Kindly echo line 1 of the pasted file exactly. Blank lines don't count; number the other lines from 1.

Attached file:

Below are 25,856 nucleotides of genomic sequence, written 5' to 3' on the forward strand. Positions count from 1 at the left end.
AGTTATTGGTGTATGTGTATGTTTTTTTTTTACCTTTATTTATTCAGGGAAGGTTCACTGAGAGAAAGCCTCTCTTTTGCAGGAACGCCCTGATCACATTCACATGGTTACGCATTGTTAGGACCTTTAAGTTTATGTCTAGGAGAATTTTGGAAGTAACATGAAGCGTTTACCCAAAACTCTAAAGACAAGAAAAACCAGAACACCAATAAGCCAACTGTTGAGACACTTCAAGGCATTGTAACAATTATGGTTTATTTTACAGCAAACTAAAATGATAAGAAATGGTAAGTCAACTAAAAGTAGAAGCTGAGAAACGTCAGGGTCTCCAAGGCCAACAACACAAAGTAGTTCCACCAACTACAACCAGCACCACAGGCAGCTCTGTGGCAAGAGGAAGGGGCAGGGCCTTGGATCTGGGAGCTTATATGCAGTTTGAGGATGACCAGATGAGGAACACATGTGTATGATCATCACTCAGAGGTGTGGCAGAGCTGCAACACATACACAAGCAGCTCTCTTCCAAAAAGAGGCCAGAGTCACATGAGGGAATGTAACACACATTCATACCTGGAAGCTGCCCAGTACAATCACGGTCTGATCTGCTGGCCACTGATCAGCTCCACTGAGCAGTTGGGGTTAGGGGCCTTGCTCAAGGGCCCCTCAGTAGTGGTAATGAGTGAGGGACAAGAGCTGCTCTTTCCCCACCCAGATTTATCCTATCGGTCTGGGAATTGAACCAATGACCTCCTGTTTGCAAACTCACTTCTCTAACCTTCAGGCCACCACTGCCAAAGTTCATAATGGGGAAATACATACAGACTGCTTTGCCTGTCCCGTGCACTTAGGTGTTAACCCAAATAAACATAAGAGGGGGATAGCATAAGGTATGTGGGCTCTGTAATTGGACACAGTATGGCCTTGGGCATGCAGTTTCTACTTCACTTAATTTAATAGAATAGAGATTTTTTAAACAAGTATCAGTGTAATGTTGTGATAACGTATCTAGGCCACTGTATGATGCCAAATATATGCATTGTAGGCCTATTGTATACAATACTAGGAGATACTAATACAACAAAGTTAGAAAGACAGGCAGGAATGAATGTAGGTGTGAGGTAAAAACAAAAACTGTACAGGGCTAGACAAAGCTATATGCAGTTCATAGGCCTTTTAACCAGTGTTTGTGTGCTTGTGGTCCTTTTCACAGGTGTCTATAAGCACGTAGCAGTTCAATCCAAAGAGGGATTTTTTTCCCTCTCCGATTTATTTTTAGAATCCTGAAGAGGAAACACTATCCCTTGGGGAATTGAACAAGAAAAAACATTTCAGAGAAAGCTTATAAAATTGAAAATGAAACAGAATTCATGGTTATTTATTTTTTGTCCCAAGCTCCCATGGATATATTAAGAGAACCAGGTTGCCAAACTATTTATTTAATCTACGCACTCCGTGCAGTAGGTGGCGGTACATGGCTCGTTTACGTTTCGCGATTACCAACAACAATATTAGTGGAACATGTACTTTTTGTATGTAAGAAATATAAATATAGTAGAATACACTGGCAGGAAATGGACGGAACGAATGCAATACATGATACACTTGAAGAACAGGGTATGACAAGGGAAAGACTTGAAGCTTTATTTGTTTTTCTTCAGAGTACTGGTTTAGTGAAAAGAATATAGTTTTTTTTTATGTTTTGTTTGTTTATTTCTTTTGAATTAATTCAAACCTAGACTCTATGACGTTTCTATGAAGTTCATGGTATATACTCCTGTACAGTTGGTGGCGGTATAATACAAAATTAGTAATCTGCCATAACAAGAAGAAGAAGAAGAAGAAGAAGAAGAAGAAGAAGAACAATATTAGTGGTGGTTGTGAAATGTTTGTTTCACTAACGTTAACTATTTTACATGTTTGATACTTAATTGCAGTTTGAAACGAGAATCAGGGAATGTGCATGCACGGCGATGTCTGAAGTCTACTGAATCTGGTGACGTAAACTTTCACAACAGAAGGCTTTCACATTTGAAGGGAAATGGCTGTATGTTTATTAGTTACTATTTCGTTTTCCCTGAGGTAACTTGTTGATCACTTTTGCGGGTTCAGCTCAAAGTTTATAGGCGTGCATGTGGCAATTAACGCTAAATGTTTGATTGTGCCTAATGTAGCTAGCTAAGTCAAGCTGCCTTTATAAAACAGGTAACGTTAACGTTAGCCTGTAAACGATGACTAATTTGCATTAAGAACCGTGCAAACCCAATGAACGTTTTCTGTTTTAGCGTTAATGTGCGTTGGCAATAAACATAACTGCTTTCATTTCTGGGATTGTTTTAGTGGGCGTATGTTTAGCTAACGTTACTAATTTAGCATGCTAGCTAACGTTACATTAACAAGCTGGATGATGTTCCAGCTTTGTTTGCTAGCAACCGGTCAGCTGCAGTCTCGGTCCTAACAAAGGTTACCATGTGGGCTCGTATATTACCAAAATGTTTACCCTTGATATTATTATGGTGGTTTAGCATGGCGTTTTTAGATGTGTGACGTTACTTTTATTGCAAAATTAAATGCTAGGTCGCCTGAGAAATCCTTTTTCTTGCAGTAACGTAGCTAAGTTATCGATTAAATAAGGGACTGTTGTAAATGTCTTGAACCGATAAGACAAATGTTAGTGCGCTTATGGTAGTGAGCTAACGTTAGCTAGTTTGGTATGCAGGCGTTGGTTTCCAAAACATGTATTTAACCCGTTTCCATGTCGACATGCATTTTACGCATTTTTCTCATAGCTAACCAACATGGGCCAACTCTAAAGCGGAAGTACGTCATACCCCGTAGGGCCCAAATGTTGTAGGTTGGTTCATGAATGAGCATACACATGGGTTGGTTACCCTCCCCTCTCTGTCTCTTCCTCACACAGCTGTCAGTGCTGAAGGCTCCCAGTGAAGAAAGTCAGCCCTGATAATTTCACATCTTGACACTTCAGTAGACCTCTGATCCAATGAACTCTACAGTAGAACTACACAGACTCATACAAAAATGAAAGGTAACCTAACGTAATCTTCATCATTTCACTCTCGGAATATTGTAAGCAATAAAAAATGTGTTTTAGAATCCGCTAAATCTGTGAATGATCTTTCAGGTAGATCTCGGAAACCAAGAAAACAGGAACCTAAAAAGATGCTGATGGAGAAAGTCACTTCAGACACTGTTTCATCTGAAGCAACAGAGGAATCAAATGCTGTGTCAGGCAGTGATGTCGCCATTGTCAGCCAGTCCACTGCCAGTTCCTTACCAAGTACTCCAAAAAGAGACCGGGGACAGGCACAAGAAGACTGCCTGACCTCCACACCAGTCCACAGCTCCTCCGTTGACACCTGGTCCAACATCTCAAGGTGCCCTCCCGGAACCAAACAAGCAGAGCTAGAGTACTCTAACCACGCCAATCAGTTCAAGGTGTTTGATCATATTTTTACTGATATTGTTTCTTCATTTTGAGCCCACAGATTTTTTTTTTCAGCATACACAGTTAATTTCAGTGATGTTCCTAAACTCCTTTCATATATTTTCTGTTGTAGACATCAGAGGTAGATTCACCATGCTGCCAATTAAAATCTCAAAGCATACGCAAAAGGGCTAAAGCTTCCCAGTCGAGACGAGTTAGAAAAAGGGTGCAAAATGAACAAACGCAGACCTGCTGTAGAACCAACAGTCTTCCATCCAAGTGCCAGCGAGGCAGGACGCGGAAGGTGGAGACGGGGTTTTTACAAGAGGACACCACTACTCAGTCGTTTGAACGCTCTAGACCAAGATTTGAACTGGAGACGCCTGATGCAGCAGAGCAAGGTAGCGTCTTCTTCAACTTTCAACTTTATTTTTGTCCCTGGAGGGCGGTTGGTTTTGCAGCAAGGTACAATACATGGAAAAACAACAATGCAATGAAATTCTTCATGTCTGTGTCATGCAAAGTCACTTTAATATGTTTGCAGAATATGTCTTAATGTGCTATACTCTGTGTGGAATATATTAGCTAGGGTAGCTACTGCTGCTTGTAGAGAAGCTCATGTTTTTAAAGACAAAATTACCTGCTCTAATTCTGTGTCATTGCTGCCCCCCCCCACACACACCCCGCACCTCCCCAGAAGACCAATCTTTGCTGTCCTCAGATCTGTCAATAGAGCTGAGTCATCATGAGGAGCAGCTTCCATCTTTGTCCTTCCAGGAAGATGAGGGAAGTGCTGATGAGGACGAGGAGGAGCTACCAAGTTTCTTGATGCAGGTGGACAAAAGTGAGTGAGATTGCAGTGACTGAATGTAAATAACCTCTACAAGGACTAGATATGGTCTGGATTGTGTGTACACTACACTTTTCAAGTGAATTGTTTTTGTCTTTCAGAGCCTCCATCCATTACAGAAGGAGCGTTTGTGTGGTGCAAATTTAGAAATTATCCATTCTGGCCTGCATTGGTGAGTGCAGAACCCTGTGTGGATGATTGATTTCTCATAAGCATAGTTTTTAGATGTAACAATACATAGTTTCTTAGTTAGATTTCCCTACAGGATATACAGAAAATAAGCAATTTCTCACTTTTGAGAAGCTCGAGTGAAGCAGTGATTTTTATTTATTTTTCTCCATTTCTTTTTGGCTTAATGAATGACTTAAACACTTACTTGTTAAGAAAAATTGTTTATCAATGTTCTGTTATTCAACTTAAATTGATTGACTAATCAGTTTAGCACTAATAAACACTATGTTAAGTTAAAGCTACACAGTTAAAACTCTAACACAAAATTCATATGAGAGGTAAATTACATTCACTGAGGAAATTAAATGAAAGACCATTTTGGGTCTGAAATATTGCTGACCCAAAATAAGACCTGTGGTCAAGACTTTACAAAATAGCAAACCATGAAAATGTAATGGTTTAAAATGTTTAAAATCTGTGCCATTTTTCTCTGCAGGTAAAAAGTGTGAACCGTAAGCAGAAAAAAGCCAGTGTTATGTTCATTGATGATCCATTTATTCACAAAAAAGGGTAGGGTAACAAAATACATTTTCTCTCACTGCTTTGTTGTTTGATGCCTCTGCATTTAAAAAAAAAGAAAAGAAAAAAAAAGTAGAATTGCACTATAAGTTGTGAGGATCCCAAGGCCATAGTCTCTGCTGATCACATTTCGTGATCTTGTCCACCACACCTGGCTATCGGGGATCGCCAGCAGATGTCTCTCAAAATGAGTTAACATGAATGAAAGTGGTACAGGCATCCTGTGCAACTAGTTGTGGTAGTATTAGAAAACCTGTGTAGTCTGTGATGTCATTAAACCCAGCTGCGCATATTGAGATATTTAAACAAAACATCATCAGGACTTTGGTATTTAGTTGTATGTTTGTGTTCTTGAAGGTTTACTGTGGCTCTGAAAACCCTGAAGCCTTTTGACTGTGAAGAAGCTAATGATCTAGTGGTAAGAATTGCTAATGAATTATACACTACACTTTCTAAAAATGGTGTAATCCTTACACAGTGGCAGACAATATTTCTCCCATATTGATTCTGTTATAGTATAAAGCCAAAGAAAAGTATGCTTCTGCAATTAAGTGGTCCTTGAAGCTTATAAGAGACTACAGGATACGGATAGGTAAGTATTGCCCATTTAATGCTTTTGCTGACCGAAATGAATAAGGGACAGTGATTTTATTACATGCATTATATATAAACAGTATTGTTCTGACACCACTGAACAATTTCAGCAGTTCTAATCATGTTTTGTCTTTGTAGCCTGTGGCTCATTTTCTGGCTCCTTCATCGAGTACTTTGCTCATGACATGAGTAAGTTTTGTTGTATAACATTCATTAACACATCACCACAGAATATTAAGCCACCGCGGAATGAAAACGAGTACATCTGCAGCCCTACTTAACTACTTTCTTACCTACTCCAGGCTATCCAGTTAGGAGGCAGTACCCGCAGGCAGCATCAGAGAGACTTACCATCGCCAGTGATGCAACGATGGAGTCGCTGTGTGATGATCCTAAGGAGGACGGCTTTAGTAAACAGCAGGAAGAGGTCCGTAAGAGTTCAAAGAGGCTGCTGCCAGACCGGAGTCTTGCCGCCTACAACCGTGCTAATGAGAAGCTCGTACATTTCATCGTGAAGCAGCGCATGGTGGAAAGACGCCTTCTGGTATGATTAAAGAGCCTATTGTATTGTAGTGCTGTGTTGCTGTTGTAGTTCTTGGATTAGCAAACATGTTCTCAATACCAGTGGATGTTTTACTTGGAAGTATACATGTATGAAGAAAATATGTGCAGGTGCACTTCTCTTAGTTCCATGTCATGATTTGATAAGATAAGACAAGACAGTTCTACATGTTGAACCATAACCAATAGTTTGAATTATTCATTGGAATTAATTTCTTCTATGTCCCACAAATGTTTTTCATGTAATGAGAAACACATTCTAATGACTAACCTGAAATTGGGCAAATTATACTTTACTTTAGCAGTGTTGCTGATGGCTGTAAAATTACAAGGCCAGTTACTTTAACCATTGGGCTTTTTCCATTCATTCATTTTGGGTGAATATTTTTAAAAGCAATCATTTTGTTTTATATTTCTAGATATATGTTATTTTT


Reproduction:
Below are 25,856 nucleotides of genomic sequence, written 5' to 3' on the forward strand. Positions count from 1 at the left end.